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Water rate hikes of up to $120 per year

Coliban water rates are set to rise 5% this year, which is one of the lowest rates in the state.  Unfortunately, throughout the state, there have been rate rises from 5% up to 15% announced.

 Reported in the Bendigo Advertiser this week:

The rising cost of living is set to become even more painful for residents in parts of country Victoria as households face water rate hikes of up to $120 per year.

Hikes of between 5 and 15 per cent were announced on Monday by the water pricing regulator, the Essential Services Commission, to help fund drought relief projects.

Central Highlands Water customers in and around Ballarat, have endured successive annual rate hikes of 5 per cent and above since 2007.

 For 2011/2012, it’s a 7 per cent jump, set to cost $66 per year.

Bendigo residents – under Coliban Water – escaped the worst with a 5 per cent increase, expected to cost bill payers up to $46 per year.   However, it comes on top of last year’s monster rate hike of 17 per cent.  

Wodonga households will pay slightly more with North East Water granted a 6 per cent increase.

A spokesperson for North East Water said the utility was ”leading the way in Victoria" , allowing customers to control their bills by freezing the waste water charge while increasing the water service charge and rate per kilolitre.

Water bills in Warrnambool are going to be particularly painful. The city’s water supplier, Wannon Water, has been granted a 13 per cent rate hike, predicted to cost households an extra $120 per year.

Managing director Grant Green defended the increase – read what he had to say by clicking here.

Meanwhile, Northern Grampians Shire Council is pressing ahead with plans to adopt recreational water costs itself to lessen the burden on ratepayers.

“It’s unfair that if you live in inland Victoria, you have to pay to have recreation water but if you’re living on the coast, you can enjoy it anytime you want,” Councillor Kevin Erwin was quoted as saying in The Stawell Times News.



Government takes scrooge approach to water tanks

The Federal Government’s decision to scrap rebates for rainwater tanks and greywater systems has highlighted its lack of serious support for environmental initiatives, says the Alternative Technology Association.

Adam Maxey, the ATA’s water policy manager, condemned the withdrawal of subsidies under the National Rainwater and Greywater Initiative.

The rebates were $400 for rainwater tanks between 2000 and 3999 litres and $500 for tanks of more than 4000 litres. The rebate for permanent greywater systems was $500.

“These were miserly rebates to start off with,” Mr Maxey said. “They would barely cover the cost of a pump let alone the rainwater tank, the plumber, the filters and other things. As for commercial greywater treatment systems – they start at about $15,000 so a $500 discount was minimal anyway.”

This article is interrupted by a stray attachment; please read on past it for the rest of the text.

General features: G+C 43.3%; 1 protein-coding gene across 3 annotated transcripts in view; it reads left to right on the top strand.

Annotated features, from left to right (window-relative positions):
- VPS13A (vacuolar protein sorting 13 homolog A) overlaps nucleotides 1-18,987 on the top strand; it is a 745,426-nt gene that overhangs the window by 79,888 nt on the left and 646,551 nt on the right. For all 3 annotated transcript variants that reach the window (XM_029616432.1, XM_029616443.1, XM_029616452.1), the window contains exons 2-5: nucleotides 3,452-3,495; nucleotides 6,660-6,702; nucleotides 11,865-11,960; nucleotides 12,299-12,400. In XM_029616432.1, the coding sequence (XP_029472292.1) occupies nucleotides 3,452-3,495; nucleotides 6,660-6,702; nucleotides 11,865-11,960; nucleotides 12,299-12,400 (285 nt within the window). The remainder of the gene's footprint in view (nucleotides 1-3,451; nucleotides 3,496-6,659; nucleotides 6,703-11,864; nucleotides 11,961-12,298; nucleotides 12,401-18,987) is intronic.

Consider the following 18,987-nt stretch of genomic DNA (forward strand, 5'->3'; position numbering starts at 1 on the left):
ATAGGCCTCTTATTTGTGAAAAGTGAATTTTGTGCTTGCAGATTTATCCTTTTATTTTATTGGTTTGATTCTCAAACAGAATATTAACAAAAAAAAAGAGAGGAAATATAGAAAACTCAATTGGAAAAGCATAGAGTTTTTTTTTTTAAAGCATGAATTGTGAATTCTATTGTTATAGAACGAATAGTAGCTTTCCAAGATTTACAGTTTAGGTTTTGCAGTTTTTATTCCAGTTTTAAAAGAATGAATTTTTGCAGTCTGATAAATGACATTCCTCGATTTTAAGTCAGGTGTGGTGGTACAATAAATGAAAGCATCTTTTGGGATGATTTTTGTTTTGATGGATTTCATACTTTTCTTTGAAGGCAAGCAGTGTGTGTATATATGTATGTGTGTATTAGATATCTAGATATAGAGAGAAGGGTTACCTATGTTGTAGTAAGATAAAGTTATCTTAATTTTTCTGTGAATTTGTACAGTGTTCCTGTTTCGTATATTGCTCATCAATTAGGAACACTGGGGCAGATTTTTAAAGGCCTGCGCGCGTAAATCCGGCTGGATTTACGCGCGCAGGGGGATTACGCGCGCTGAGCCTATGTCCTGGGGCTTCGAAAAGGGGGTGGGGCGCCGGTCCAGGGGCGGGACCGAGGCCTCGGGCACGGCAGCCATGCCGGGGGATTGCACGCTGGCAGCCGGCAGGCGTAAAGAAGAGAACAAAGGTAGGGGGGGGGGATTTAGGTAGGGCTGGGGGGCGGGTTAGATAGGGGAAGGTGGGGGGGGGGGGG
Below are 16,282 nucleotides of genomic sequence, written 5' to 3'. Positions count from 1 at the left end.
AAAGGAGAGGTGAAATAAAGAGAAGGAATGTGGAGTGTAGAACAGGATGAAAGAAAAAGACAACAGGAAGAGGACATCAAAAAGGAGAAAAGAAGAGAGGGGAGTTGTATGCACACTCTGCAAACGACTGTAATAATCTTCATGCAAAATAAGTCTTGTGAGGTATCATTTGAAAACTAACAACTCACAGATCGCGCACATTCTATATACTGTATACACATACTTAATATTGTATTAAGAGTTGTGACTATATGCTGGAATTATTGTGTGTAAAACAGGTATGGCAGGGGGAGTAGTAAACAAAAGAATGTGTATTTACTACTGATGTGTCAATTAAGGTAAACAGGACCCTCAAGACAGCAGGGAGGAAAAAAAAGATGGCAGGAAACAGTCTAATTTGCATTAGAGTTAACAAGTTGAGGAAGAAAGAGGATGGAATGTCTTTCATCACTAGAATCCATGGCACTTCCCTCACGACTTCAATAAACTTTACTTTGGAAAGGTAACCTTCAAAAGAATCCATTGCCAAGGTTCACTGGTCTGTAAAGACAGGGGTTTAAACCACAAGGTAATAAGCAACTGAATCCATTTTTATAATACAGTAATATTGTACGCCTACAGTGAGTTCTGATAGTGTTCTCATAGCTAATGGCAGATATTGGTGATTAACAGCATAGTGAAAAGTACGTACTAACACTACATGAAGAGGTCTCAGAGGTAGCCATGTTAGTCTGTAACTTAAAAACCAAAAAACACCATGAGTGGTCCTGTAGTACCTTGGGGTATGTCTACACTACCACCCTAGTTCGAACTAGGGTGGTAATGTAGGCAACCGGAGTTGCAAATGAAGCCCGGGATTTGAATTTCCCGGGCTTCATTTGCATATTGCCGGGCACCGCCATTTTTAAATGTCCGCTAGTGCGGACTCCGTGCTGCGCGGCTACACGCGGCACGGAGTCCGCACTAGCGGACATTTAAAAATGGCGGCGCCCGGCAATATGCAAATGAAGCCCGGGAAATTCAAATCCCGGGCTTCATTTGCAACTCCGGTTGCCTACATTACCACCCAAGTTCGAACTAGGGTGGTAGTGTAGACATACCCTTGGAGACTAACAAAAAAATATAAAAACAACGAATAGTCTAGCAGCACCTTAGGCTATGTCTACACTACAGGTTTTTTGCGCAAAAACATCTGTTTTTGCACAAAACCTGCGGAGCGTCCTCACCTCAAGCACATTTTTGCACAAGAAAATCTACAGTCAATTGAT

“The government is taking an extreme scrooge approach to water conservation, which is of national importance.”  Read the rest of the article here on the Alternative Technology Association website.


Closure of the National Rainwater and Greywater Initiative

The National Rainwater and Greywater Initiative Rebate scheme has been closed on the 10th May, 2011.  If you have purchased your tank prior to this date, you are still eligible for the rebate as long as you get your application in by 10th of November.

The Department of Sustainability has more information about the scheme, including a number of very useful FAQS about what is and isn't available and what you are able to claim for.


Households hit with 26pc water price rise

The cost of water is rising again, this time in South Australia.  The large price rise is to help pay for Adelaides new desalination plant.  The ABC reports that ....

Water prices will increase by more than one quarter on average next financial year in South Australia.

A rise of 26.3 per cent follows average increases of 18 and 23 per cent over the previous two years.

SA Treasurer Jack Snelling says the latest increase will add almost $200 to the average annual water bill.

"No-one's hiding behind the fact that these are significant increases to water charges," Mr Snelling said.

"I mean the Snelling household toilet gets flushed ... once every five minutes it seems sometimes so I know as much as anyone the effect of these price increases on ordinary families."

Sharp rises are to help pay for Adelaide's $1.8 billion desalination plant, which is yet to come on line.

Opposition frontbencher Rob Lucas says even before the latest increase, someone using 300 kilolitres of water has seen its cost increase by 177 per cent since Labor took office.  View the full ‘Households hit with 26pc water price rise’ Article 



Here is a recent media statement released by Independent Competition and Regulatory Commission on 20/4/2011.  It makes for interesting reading.  Only an average of $142 increase per year doesn’t sound too bad, but as we know, it never stays static for long!

Photo supplied by Carlos PortosThe statement reads:

The Commission has decided that from 1 July 2011, water prices for the first 540 litres consumed per day will rise from $2 per kilolitre to $2.33 per kilolitre, and for all water consumed above 540 litres per day the rate will rise from $4.01 per kilolitre to $4.66 per kilolitre.

Wastewater charges will also increase from $516.11 to $555.39.

‘For an average household consuming 250 kilolitres of water per year, the total water and wastewater bill will increase by 11.73% in 2011–12, that is approximately $142 for the year’, Mr Baxter said.

Want to read the whole statement?  Go here.

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